Shannon Gowans, Merel L. Dalebout, Sascha K. Hooker, and Hal Whitehead. 2000.
Canadian Journal of Zoology 78: 1224-1229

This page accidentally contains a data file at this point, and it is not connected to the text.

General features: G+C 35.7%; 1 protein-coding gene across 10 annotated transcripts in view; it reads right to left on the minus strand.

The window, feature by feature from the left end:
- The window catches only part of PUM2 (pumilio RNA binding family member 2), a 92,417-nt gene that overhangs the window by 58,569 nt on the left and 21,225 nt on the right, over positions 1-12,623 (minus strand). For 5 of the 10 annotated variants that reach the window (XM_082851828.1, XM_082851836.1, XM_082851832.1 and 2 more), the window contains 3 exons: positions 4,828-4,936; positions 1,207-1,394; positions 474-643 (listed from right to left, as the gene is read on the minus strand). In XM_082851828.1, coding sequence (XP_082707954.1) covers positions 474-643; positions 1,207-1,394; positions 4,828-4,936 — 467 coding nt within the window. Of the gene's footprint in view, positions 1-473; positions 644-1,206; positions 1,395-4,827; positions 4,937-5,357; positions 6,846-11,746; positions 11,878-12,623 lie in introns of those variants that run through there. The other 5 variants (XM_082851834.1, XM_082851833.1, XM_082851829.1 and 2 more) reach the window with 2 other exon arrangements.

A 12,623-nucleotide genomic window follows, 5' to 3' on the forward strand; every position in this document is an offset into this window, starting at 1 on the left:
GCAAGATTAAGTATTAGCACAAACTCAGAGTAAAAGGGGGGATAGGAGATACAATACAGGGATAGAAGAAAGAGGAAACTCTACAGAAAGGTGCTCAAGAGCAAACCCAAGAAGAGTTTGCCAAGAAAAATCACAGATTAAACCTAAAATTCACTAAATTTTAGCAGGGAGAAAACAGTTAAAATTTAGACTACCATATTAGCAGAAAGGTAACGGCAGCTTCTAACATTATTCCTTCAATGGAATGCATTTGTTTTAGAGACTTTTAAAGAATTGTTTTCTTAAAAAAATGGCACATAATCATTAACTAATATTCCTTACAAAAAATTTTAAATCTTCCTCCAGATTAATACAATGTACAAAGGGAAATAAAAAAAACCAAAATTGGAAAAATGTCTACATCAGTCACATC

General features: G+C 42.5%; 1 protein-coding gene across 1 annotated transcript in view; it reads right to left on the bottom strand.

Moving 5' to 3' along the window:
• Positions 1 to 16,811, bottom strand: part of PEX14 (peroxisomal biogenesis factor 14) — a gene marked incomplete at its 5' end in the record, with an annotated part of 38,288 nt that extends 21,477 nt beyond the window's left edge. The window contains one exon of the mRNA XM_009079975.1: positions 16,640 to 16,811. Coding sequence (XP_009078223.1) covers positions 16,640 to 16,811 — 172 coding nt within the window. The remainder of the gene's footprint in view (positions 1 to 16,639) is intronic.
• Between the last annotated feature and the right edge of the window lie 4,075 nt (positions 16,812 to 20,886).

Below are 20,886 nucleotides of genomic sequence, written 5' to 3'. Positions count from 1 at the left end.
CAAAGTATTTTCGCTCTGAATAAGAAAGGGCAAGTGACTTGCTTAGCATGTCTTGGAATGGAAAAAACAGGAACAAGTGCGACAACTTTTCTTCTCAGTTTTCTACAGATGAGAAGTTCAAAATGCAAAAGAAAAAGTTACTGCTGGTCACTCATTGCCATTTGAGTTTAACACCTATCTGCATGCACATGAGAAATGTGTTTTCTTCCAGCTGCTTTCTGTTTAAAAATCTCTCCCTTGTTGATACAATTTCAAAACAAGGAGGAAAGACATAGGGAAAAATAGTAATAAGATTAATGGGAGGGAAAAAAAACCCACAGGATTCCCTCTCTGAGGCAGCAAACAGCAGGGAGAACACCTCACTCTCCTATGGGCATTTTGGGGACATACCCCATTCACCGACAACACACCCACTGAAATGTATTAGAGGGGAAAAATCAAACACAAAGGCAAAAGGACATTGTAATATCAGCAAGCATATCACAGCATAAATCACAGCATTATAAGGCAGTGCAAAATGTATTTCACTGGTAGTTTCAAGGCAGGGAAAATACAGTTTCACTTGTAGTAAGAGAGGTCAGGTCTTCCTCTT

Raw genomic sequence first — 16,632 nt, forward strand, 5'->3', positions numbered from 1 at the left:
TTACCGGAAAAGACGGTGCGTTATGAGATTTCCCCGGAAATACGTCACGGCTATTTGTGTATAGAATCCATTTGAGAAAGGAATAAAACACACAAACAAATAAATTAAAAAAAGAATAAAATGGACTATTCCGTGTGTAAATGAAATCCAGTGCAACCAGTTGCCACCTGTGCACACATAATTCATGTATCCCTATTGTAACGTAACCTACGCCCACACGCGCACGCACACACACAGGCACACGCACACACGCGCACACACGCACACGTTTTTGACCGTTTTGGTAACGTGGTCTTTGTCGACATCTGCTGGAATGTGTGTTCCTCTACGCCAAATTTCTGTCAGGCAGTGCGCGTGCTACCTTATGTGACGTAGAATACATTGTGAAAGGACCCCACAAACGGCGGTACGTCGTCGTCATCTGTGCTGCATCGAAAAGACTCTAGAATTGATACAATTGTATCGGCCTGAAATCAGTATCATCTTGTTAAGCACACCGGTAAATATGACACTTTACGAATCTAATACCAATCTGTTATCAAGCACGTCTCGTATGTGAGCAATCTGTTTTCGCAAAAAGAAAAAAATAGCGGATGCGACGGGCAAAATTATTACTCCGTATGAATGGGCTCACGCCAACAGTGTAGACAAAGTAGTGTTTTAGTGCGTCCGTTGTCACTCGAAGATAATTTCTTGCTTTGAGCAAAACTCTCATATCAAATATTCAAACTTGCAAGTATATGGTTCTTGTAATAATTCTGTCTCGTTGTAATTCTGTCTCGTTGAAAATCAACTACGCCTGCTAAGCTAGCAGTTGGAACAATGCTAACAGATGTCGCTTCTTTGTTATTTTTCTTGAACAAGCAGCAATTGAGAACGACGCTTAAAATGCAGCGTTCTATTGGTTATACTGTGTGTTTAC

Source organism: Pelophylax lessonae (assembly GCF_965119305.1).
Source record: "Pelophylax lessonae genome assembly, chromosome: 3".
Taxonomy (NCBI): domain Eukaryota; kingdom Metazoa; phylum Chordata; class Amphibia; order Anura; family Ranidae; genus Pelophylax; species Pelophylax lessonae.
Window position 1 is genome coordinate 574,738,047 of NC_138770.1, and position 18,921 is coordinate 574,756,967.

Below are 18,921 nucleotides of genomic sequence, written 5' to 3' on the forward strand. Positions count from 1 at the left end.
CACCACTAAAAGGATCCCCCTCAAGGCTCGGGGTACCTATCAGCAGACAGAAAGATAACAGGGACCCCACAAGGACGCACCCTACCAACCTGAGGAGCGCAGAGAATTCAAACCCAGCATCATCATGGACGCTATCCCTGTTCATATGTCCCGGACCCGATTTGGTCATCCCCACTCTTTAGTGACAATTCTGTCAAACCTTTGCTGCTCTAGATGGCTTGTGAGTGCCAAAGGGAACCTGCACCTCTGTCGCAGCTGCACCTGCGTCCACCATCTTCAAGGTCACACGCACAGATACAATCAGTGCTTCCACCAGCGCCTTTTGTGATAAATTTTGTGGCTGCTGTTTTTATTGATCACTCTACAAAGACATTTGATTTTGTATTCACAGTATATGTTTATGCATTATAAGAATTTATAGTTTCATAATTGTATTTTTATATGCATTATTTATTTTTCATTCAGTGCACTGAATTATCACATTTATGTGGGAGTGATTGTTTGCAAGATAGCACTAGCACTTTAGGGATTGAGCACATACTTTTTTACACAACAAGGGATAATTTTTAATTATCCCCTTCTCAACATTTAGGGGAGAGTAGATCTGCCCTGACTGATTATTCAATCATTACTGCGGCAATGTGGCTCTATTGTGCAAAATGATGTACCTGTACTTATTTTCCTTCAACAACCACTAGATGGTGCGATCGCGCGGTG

Abstract: Identifying the sex of living cetaceans can be difficult, even when species are sexually dimorphic. We compare two methods of molecular sexing (ZFY (zinc finger protein gene) and SRY (sex-determining region Y gene)) and evaluate the effectiveness of photographic techniques for identifying sex in northern bottlenose whales, Hyperoodon ampullatus, in the Gully, off Nova Scotia, Canada. Samples from individuals of known sex from historic Norwegian whaling (n = 19) and from recent strandings (n = 3) were used to test the reliability of the molecular techniques. Although both methods gave accurate results, the ZFY method was found to be unsuitable for degraded (historic) samples, owing to the large size of the target DNA fragment. Results from the two molecular-sexing methods were in agreement for biopsy samples taken from bottlenose whales in the Gully (7 males and 13 females). Photographs of the melon profile were used to assign free-swimming animals to the categories female - immature male, subadult male, and mature male. Melon photographs of adult-sized animals taken up to 7 years apart were consistently assigned to the same category. Overall, sex identification from melon photographs was in agreement with results from molecular sexing. However, animals in the category female - immature male were difficult to assign on the basis of morphological features alone.
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